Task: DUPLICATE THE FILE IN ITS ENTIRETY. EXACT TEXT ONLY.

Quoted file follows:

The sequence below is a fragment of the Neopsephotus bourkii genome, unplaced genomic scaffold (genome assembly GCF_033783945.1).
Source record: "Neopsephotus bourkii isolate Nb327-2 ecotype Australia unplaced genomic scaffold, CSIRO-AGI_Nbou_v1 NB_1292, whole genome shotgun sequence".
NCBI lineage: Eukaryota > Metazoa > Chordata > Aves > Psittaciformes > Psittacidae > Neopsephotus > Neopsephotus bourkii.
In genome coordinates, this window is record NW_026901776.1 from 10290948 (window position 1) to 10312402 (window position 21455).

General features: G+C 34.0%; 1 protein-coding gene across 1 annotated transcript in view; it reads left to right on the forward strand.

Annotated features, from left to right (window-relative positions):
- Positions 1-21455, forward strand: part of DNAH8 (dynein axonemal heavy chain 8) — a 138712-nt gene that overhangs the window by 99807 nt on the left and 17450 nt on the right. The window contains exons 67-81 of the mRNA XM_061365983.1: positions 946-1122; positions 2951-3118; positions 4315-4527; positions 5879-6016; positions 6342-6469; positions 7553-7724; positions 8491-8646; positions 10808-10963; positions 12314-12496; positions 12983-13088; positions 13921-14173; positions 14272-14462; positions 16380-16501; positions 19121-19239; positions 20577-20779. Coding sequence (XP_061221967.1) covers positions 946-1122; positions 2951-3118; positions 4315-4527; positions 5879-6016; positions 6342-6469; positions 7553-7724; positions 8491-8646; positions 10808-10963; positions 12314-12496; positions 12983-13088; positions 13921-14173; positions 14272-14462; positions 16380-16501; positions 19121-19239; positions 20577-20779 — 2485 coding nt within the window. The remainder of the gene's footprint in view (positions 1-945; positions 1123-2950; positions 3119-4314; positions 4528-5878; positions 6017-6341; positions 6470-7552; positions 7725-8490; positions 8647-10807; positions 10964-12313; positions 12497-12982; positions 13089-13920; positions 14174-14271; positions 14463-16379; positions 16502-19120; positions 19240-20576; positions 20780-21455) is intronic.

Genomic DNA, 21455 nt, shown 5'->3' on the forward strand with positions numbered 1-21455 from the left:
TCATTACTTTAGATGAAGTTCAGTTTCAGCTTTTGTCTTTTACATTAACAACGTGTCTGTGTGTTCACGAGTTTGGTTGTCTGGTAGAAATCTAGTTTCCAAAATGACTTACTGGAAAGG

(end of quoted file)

The sequence below is a fragment of the Neopsephotus bourkii genome, unplaced genomic scaffold (genome assembly GCF_033783945.1).
Source record: "Neopsephotus bourkii isolate Nb327-2 ecotype Australia unplaced genomic scaffold, CSIRO-AGI_Nbou_v1 NB_1292, whole genome shotgun sequence".
NCBI lineage: Eukaryota > Metazoa > Chordata > Aves > Psittaciformes > Psittacidae > Neopsephotus > Neopsephotus bourkii.
In genome coordinates, this window is record NW_026901776.1 from 10290948 (window position 1) to 10312402 (window position 21455).

General features: G+C 34.0%; 1 protein-coding gene across 1 annotated transcript in view; it reads left to right on the forward strand.

Annotated features, from left to right (window-relative positions):
- Positions 1-21455, forward strand: part of DNAH8 (dynein axonemal heavy chain 8) — a 138712-nt gene that overhangs the window by 99807 nt on the left and 17450 nt on the right. The window contains exons 67-81 of the mRNA XM_061365983.1: positions 946-1122; positions 2951-3118; positions 4315-4527; positions 5879-6016; positions 6342-6469; positions 7553-7724; positions 8491-8646; positions 10808-10963; positions 12314-12496; positions 12983-13088; positions 13921-14173; positions 14272-14462; positions 16380-16501; positions 19121-19239; positions 20577-20779. Coding sequence (XP_061221967.1) covers positions 946-1122; positions 2951-3118; positions 4315-4527; positions 5879-6016; positions 6342-6469; positions 7553-7724; positions 8491-8646; positions 10808-10963; positions 12314-12496; positions 12983-13088; positions 13921-14173; positions 14272-14462; positions 16380-16501; positions 19121-19239; positions 20577-20779 — 2485 coding nt within the window. The remainder of the gene's footprint in view (positions 1-945; positions 1123-2950; positions 3119-4314; positions 4528-5878; positions 6017-6341; positions 6470-7552; positions 7725-8490; positions 8647-10807; positions 10964-12313; positions 12497-12982; positions 13089-13920; positions 14174-14271; positions 14463-16379; positions 16502-19120; positions 19240-20576; positions 20780-21455) is intronic.

Genomic DNA, 21455 nt, shown 5'->3' on the forward strand with positions numbered 1-21455 from the left:
TCATTACTTTAGATGAAGTTCAGTTTCAGCTTTTGTCTTTTACATTAACAACGTGTCTGTGTGTTCACGAGTTTGGTTGTCTGGTAGAAATCTAGTTTCCAAAATGACTTACTGGAAAGG